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Indians Indians Archive Morning Rundown: Tribe Take Seven for the Road
Written by Nino Colla

Nino Colla

mastersonradinskyIt's rather hard to be so critical of the last loss of a road trip in where your team ventured off to the West Coast and managed to go 7-2. However, it's hard to put too much stock into said road trip when the three teams you racked up some wins against are the Kansas City Royals (proud owners of a 10-game losing streak), Seattle Mariners (proud victims of a Phil Humber perfect game), and the Oakland Athletics (proudly the most offensively challenged team in the American League). But uh, let's try to make sense of it all.

April 22nd, 2012

Cleveland Indians - 1

Oakland Athletics - 5

W: Tyson Ross (1-0) L: Justin Masterson (0-2)


Most fresh in our minds is the loss on Sunday to Oakland, in which the Indians dropped the final game of the series in depressing fashion. But the Indians did win the series and the previous two, which means they had a very successful road trip that included an early swing through the AL West.

While Justin Masterson did his best to lose one game (in which the Indians pulled off that remarkable comeback), he will only be credited with one of the two losses on this road trip. It is both concerning and kind of uplifting (in a hey look what we can do with our best starting pitcher not pitching well sort of a way) that you're best pitcher has now thrown up three real concerning starts after his opening day gem.So we might has well start with the bad.

So what's the problem overall? We saw what he did April 5th, what has changed in just a few weeks? Why is the guy imploding? He went from walking two hitters in his first two starts to walking 10 in his last two.

Uh well, let's start with that problem that once plagued Justin Masterson before he became that guy the Indians could rely on to be their horse.

Left-handed hitters. The Oakland A's did what any team would logically do. They loaded up on the left-handed hitters. This is something they've done in the past and on Sunday, every hitter minus Kurt Suzuki and Yoenis Cespedes were hitting left-handed against Masterson. He now has given up 18 of his 23 hits to left-handed hitters and 8 of his 12 walks to left-handed hitters.

Look no further. Masterson is struggling against the left-handed hitters again. Seattle did the same thing, starting seven of their nine hitters as either switch-hitters or left-handed. Chicago? They're naturally more right-handed than left and the one walk would seem to indicate there are some legs to this theory. Toronto also had more right-handers than left-handers.

We're creeping dangerously close to this being a problem. This was not an issue last year. In fact, he walked more right-handed hitters (while facing significantly more left-handed hitters) than he did left-handed hitters. The lefties hit better off of him (and hit more HR) and he struck out more righties, but the point is he did his job and he didn't let that left-handed hitter lay off his pitches and work a walk.

Early on, he's looking a lot like 2010 Masterson, which wasn't bad, but wasn't great. 2010 Masterson let up 46 walks in 443 plate appearances by left-handers compared to 27 walks in 359 plate appearances by right-handed hitters.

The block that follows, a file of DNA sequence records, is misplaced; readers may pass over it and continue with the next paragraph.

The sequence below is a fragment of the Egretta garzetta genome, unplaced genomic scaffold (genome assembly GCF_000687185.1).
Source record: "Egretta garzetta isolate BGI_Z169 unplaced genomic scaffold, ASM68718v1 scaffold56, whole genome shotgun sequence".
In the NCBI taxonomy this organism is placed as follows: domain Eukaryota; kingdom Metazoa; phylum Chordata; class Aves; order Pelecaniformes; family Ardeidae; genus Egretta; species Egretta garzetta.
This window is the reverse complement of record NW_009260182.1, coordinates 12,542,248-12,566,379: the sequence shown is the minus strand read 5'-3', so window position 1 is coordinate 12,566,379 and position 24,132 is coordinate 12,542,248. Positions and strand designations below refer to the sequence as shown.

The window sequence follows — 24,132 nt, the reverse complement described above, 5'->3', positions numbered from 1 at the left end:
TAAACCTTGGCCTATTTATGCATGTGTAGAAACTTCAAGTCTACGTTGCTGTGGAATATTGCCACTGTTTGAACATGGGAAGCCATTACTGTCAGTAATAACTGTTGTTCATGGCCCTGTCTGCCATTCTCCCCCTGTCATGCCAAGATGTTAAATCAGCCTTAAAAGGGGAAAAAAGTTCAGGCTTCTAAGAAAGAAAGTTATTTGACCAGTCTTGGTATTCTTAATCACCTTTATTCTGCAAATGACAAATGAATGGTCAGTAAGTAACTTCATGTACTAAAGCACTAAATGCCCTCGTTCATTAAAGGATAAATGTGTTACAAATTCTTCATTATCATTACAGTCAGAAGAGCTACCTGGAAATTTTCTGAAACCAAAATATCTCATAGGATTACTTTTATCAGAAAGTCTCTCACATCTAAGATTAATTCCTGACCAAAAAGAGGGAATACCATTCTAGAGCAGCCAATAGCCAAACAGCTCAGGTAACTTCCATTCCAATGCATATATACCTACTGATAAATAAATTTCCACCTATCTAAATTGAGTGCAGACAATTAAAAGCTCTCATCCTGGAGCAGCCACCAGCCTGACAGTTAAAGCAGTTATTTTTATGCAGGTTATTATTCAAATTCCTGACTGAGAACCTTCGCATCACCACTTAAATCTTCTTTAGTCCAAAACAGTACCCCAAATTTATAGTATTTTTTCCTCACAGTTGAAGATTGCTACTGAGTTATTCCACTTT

The start against Seattle was taken with a grain of salt because it seemed to be a blip on the radar. He was acting like Ubaldo in that he was working slow and looking not himself. But he sort of looked himself on Sunday but was not getting the results. He's laboring against the left-handers and I hope teams continue to challenge him with the lopsided lineup. He proved he can be successful against his bugaboo last year, and he needs to do it again. Right now, Masterson says that he's 'close' and just missing his spots.

"The ball is moving," Masterson said. "The ball is moving a lot and we're really close. We're not trying to pick the corners, but we seem to be right there and just missing. We're just really close. It's nothing way out -- nothing crazy. It's just something that's happened."

Boy, I sure hope so. Masterson would go on to say that he's trying to improve against all hitters and that it's 'the same for all of them.'

Well ya it's about being consistent Justin, but it isn't all the same. We've seen this before and it is not a pretty sight.

Now what was a pretty sight was this road trip as a whole. A lot of people will say that the loss on Sunday needs put into perspective. It was only two of nine on the road trip and even though the Indians failed to sweep, they end the road trip doing what they really just needed to do. Win the series. They won all three. They won all three against three teams they need to beat. That is what you need to do. You win series and you win the games you are supposed to win. They are supposed to beat these three teams and they did. They should have been in a position to sweep based off having won the first two and having Justin Masterson on the mound for the finale, but again, you do not get upset at this west coast swing.

A lot of people in turn will say, well yeah, they are supposed to win those games, so do not get too excited. These three teams are cellar dwellers right now, playing as if they should be, showing talent that dictates just that. Kansas City's pitching is awful, Oakland can't hit, and Seattle is just Seattle. There should be absolutely no reason for the Indians to not have a successful road trip, so good job for doing what you are supposed to do.